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I am banging my head against the wall trying to understand some Clojure macros which use unquote-splice, and I can't seem to find out any clear expanation of whay they are needed. Can anyone explain it to me in dummy terms?

1 Answer 1

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I'm no expert on Clojure, but since it's basically a Lisp, things should be like that unquote-splice is unquote which merges the list to the position where it's used. Difference looks like this:

`(1 2 ~(list 3 4))   =>  (1 2 (3 4))
`(1 2 ~@(list 3 4))  =>  (1 2 3 4)

`  == syntax-quote
~  == unquote
~@ == unquote-splice
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    Ah, so unquote-splice just flattens a list?
    – yazz.com
    Commented Dec 31, 2010 at 16:22
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    @Zubair: yep. Also note, that in CLojure ~ (tilde) is used instead of , (comma).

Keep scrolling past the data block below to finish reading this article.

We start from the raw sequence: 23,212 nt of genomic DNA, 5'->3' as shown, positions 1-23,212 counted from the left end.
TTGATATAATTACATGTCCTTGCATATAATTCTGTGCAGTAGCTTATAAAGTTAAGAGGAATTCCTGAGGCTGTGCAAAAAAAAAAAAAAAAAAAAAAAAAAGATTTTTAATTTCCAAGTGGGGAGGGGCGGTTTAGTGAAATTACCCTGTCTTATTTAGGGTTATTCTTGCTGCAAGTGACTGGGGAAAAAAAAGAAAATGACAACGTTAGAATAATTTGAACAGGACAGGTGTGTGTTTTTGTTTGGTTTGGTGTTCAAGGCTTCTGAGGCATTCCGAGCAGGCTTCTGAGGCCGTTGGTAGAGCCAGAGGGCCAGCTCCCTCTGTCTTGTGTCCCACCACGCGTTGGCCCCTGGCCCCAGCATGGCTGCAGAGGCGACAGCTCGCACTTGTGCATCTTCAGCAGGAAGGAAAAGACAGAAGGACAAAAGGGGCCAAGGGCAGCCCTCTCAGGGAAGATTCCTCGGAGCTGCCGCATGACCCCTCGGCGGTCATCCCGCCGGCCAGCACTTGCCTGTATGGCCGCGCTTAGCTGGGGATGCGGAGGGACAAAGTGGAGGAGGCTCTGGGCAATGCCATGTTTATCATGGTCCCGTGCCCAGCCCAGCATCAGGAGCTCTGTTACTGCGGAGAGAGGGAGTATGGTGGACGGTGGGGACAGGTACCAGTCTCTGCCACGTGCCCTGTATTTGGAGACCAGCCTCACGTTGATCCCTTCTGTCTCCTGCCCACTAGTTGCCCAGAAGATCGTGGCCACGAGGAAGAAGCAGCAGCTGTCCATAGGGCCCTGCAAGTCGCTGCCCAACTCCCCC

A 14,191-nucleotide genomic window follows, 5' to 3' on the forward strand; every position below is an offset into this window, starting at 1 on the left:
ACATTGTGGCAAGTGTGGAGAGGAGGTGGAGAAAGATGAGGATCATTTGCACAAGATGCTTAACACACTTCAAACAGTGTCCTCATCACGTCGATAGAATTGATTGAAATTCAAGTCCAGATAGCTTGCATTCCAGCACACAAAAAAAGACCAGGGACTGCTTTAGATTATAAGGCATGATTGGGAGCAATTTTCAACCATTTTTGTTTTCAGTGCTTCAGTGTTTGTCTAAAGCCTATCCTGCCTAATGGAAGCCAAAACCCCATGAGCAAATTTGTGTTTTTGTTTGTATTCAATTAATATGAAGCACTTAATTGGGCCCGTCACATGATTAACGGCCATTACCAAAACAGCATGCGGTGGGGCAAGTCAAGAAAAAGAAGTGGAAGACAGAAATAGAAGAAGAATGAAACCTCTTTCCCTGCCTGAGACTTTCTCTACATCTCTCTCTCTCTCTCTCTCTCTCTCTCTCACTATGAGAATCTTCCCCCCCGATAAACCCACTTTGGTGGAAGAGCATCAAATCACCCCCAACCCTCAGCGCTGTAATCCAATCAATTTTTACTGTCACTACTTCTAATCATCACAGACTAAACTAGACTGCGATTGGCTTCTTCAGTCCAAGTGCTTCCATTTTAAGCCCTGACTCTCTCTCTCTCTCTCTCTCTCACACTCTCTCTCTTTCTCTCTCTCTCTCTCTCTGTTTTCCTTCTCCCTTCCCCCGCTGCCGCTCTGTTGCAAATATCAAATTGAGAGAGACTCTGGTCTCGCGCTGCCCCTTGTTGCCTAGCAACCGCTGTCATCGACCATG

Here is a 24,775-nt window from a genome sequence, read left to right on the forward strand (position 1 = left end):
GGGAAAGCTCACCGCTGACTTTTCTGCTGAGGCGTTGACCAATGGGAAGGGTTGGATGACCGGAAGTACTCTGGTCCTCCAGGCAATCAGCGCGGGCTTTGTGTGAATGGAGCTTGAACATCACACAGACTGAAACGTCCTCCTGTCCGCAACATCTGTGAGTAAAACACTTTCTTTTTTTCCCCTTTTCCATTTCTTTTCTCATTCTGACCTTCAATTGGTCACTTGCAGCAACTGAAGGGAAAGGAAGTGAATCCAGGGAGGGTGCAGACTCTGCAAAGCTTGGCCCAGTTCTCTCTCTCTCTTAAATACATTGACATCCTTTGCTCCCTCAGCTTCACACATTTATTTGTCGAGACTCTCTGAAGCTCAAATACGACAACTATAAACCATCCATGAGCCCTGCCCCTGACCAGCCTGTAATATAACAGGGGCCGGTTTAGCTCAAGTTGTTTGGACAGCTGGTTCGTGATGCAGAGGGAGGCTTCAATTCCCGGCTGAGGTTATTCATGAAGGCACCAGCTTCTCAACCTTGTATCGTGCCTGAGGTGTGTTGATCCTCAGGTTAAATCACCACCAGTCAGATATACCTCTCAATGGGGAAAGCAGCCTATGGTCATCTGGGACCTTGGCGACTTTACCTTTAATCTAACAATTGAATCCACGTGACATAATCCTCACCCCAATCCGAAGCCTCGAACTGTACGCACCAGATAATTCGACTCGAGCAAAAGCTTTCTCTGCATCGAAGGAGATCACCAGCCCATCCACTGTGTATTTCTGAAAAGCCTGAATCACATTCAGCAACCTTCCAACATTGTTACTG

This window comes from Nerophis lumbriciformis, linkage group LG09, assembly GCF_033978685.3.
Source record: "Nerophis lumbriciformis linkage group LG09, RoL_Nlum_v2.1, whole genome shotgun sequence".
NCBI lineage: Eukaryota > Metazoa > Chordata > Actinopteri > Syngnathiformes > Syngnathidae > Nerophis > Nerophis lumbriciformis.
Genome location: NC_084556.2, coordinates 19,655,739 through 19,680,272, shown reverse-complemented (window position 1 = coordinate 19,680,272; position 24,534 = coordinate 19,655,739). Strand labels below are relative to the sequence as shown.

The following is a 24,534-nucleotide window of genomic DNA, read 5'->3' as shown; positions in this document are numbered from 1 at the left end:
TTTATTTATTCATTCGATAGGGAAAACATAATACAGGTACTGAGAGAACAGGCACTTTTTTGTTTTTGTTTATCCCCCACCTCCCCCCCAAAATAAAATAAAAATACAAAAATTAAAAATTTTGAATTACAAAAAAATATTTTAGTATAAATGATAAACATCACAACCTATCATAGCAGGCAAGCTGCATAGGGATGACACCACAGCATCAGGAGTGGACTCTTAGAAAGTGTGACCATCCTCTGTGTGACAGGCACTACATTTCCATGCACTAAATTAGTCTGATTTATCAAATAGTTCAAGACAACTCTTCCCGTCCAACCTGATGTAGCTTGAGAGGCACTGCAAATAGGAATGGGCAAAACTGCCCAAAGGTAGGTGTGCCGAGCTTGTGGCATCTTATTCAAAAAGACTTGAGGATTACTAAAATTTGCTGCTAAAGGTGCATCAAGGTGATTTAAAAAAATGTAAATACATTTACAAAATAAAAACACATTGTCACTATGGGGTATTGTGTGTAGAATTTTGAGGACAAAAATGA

– ffriend
    Commented Dec 31, 2010 at 16:39
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    @ffriend: `(As someone who likes ,(nth (random 2) '(many some)) of the changes in Closure I'm surprised by their using ~ (tilde) over the traditional , (comma) — any idea why it was changed?) Commented Sep 29, 2011 at 17:26
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    @Baldur: there may be 2 possible reasons. First, comma may be considered as not descriptive and confusing - quote does exactly the same thing it does in natural language - quotes symbol (marks denotation, in linguistic terms), but comma does very different thing from what it means in the language. So it makes sense to change it to something else. Second, more weighty reason, is that for readability purposes Clojure allows using commas instead of whitespaces where it makes sense and thus cannot be used as a shortcut for eval.
    – ffriend
    Commented Sep 29, 2011 at 18:33

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